West Yorkshire Fire and Rescue Service (WYFRS) has a dedicated Fire Investigation Department which works around the clock to establish the cause of hundreds of fires which occur across the county every year.
A large part of their job is to investigate suspected deliberate fires and they often work alongside Police and Crime Scene Investigators to do so. In 2014, our Fire Investigation Officers (FIOs) attended approximately 350 incidents with just over half being deliberate.
Low level deliberate fires (largely secondary such as rubbish or grass fires) are often investigated by the attending crew’s Incident Commander.
Fire Investigation Officers receive specialist legal training and have experience, knowledge and qualifications in correct evidence gathering, which will assist in the legal process in the event that a case goes to court.
Their job is often not a glamorous one and a call in the middle of the night can often mean the start of a laborious process.
On arrival at an incident, as well as health and safety, a major concern is scene preservation.
An FIO’s essential kit is a basic trowel and hand brush to carry out detailed excavations of fire scenes, sifting through layers of fire debris. A camera is needed to gather evidence at a scene and portable lighting is often required.
Once evidence has been gathered from the scene it’s back to the office where fire investigation reports are collated giving cause, origin and development of the fire.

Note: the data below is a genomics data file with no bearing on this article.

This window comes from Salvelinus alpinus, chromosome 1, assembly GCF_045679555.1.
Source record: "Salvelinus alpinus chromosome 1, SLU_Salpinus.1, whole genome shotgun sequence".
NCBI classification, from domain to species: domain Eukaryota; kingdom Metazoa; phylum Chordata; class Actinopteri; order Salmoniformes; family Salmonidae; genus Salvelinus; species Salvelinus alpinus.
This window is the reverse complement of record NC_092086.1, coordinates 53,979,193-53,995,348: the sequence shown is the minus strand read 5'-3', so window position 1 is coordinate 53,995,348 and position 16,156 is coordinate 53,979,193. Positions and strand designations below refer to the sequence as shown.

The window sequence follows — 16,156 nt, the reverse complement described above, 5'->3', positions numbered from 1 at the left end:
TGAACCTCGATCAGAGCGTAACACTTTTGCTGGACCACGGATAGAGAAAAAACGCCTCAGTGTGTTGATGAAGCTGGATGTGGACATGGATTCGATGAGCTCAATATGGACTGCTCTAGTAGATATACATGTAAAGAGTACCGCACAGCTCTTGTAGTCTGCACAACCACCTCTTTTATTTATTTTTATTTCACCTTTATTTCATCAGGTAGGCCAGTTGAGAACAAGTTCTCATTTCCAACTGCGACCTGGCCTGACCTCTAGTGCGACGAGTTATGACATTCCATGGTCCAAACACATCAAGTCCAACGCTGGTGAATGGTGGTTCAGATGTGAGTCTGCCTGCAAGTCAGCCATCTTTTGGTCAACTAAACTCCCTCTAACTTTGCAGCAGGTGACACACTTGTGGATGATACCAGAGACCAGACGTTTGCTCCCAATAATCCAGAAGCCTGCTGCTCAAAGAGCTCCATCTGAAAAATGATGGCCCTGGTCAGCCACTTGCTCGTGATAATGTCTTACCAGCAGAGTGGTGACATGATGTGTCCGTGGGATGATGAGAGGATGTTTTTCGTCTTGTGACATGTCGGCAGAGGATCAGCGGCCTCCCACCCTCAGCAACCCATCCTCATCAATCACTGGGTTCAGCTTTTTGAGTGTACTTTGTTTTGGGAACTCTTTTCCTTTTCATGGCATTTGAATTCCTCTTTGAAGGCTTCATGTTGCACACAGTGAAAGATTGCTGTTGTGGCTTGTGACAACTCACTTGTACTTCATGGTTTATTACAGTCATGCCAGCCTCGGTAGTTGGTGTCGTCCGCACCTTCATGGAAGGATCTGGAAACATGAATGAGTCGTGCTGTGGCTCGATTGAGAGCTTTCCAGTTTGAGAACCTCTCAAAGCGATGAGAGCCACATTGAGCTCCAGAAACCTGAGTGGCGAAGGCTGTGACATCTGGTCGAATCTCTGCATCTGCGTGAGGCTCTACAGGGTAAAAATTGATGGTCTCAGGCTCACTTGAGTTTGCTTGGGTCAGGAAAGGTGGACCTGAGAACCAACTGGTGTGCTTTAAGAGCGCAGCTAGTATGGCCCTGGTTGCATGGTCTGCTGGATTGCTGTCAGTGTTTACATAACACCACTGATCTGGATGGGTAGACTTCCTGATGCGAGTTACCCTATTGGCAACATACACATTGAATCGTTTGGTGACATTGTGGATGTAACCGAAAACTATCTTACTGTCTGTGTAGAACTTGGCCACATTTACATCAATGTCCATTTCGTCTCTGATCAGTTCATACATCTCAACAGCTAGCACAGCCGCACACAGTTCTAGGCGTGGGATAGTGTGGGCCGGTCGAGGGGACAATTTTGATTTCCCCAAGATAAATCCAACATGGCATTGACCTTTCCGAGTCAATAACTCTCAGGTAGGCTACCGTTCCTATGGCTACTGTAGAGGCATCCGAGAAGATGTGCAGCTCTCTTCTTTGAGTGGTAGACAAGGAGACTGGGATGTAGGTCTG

The fire service determines whether the cause of a fire is deliberate or accidental. If it is deliberate ignition police will look to secure a conviction for arson.
An FIO can be required to attend courts of law and/or Coroner’s Court to provide evidence regarding the cause and development of fire.
The role of the Fire Investigation Department is also to establish trends of fires which inform the District Prevention Teams on any issues.
Five minutes with Fire Investigation Officer Lee Miller
‘Investigating a fire is like a jigsaw puzzle, we piece together lots of evidence to produce a final conclusion.’
Lee Miller had been an operational firefighter for 16 years and always had an interest in how the fires he had extinguished had started. A vacancy came up in the Fire Investigation Department in 2014 and he didn’t hesitate in applying.
What are the initial considerations you have when arriving at the scene of a suspected arson?
Firstly, we attend every incident with an open mind, although the Incident Commander may have requested us because they think it is arson, we still have to carry out a full, professional and unbiased investigation to determine the correct cause.
The end result of the investigation could mean that somebody has their liberty taken away, therefore we have to be certain of the cause and this can only be done if the investigation is carried out according to a scientific method. This model is a process of investigation that is followed worldwide and is recognised in the judicial process as the way to do a thorough investigation.